Over the last several days the news about Child Protective Services (CPS), and the children who rely on the state agency, has been fast, furious, and at times deeply disturbing.
The media has chronicled the preventable death of a four-year-old girl in Grand Prairie; the arrest of a homeless foster youth suspected of killing a UT student; the woefully understaffed CPS office in Dallas; the announcement of a new Commissioner at DFPS (CPS’ parent agency); other leadership changes at the agency; the latest on a federal judge’s ruling against the state’s foster care system; calls for action by several legislators on both sides of the aisle; and House Speaker Joe Straus’ announcement that the issue will be "a top priority” during the next legislative session, to name just a few of the recent stories.
As Texans try to digest all of these stories and consider what should happen next, it’s important to avoid a few wrong impressions. Here are six things to keep in mind:
- Investigations into high-risk homes, including the botched investigation of the Grand Prairie family, are separate from the foster care crisis identified by the federal judge. Of course, the two issues are interconnected. The children who have been abused while in foster care were placed there to keep them safe after an investigation found that staying with their own family was too dangerous. CPS caseworkers on the investigations side and those on the foster care or "conservatorship” side also share the common challenge of dangerously high caseloads. The caseworker assigned to look into the family in Grand Prairie, for example, had a stunning 70 other cases assigned to him. Clearly the Legislature needs to boost funding for CPS to reduce caseloads.
- CPS’s job is not just keeping kids safe. Safety is certainly job one. And the tragedies that get our attention confirm Texas needs to do a better job protecting children. But children in foster care should thrive, not just survive. CPS – with the support of the Legislature – needs to make sure that children in foster care are placed in stable, loving homes and receive the therapy or other support they need in order to overcome past trauma, succeed in our schools, and go on to be successful adults.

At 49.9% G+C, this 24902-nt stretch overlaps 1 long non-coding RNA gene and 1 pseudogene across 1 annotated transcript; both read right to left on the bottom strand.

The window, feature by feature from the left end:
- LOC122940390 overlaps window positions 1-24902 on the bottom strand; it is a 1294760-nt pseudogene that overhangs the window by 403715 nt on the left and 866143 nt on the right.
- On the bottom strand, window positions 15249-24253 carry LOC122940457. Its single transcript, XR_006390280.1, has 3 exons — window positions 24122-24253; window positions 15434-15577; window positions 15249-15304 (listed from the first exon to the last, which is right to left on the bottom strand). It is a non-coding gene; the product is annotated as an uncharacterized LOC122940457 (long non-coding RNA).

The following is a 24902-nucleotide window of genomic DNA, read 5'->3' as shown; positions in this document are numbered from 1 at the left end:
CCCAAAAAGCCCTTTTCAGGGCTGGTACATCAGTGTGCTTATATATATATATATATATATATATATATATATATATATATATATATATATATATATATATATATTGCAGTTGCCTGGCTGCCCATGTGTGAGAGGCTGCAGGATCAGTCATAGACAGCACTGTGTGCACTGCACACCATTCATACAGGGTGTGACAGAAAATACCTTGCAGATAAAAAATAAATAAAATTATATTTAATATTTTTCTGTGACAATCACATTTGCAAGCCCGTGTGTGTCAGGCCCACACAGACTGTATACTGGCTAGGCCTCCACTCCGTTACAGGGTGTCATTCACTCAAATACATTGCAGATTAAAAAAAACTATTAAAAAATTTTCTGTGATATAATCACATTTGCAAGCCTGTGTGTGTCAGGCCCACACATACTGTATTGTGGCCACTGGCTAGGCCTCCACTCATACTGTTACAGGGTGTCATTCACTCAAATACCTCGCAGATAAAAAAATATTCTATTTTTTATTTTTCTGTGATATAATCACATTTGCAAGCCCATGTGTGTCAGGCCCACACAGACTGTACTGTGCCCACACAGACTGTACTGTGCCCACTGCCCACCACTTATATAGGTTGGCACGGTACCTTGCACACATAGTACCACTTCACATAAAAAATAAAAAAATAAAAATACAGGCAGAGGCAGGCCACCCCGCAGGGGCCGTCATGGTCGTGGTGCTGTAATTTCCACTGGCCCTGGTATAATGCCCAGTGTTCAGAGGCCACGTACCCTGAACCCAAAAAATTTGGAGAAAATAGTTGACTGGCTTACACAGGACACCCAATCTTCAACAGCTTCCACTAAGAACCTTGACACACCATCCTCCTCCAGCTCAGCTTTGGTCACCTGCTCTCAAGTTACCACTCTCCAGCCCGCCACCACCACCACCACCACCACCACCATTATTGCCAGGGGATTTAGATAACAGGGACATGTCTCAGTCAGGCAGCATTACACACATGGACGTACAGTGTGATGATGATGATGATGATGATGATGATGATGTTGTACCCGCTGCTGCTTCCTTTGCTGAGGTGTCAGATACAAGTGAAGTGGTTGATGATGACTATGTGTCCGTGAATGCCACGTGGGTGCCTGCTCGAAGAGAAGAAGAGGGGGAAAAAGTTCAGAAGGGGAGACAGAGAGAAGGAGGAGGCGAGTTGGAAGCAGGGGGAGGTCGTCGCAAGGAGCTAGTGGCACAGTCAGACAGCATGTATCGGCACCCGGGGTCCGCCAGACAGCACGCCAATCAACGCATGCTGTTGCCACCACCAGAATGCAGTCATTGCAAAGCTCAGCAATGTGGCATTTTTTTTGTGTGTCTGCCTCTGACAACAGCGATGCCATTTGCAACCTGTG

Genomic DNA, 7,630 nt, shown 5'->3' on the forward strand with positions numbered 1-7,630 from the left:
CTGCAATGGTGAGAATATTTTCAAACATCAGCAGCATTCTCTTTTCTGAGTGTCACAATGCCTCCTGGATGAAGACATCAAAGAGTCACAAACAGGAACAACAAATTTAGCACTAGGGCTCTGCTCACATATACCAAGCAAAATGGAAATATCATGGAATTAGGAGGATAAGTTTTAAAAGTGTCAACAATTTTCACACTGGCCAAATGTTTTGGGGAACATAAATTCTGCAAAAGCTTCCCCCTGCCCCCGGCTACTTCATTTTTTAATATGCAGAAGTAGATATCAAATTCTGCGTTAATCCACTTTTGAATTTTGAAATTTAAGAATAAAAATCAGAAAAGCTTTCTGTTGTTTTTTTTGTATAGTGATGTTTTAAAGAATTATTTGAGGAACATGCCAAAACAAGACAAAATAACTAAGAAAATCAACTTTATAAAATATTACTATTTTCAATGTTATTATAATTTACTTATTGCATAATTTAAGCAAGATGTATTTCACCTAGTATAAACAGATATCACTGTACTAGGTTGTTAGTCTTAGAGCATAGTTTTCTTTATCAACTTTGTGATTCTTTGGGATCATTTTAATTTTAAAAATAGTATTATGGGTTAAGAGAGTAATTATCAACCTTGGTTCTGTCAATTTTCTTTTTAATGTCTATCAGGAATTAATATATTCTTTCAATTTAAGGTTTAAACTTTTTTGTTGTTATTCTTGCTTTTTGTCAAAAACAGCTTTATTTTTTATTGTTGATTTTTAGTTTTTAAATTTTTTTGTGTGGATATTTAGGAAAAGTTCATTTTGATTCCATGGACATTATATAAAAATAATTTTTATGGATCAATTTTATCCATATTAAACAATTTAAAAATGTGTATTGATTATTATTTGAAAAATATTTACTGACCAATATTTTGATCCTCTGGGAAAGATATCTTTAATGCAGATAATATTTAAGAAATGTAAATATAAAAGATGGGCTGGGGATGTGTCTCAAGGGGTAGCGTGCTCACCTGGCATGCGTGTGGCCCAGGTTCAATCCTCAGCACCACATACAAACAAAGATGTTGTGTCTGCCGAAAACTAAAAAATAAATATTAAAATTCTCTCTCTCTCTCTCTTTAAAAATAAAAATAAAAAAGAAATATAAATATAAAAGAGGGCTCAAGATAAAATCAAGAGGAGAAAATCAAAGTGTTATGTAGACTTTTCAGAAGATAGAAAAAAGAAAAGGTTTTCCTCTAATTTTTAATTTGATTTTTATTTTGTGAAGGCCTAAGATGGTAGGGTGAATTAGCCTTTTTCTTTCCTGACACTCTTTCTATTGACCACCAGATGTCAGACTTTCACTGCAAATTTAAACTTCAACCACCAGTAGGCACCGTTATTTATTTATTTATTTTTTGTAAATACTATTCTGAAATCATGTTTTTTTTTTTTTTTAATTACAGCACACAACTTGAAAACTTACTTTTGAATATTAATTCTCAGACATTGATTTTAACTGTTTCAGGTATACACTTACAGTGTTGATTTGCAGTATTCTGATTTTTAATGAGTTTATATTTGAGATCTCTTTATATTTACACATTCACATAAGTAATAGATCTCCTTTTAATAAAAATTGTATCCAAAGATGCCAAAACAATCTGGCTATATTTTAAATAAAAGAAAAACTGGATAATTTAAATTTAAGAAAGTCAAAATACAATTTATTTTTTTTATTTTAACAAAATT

- To borrow a line from Judge Scott McCown’s op-ed this week, "Child protection is primarily social work.” The new DFPS Commissioner, a former chief of the Texas Rangers, will certainly be able to draw on his law enforcement background, not to mention his leadership experience and his commitment to public service. But the agency’s job is focused on working with families and children, including supporting high-risk families so children can safely stay at home, and attracting loving foster families.
- Only a fraction of CPS cases involve children who have been abused. In many cases, children are removed from their homes because of the parents’ inability to keep them safe.Last year, nearly 70 percent of all "confirmed allegations” against parents were for "neglectful supervision.” Poverty and addiction are common in these homes.
- CPS is full of hard-working employees committed to protecting and supporting children. They have a very hard job to do, as the caseworker profile in this recent Texas Tribune article illustrates. When state leaders fail to provide the agency adequate support, and the staff is constantly under fire, the job is even harder. Those who make mistakes should be held accountable, but we need to strengthen CPS, not tear it down.
- The new DFPS leadership team has more than just CPS on its plate. Other major programs include Prevention and Early Intervention, which reduces cases of child abuse and other bad outcomes for kids, and Child Care Licensing. This year DFPS is undertaking its periodic review of licensing standards, which will determine maximum class sizes in child care, nutrition guidelines for child care, and nutrition and physical activity standards in foster care group homes, among other things. (Read more in our recent blog post.)
We look forward to the day when CPS is out of the headlines. In the meantime, Texans should keep these points in mind as they try to make sense of all the news and figure out how the Legislature and CPS can do a better job of protecting and supporting vulnerable children.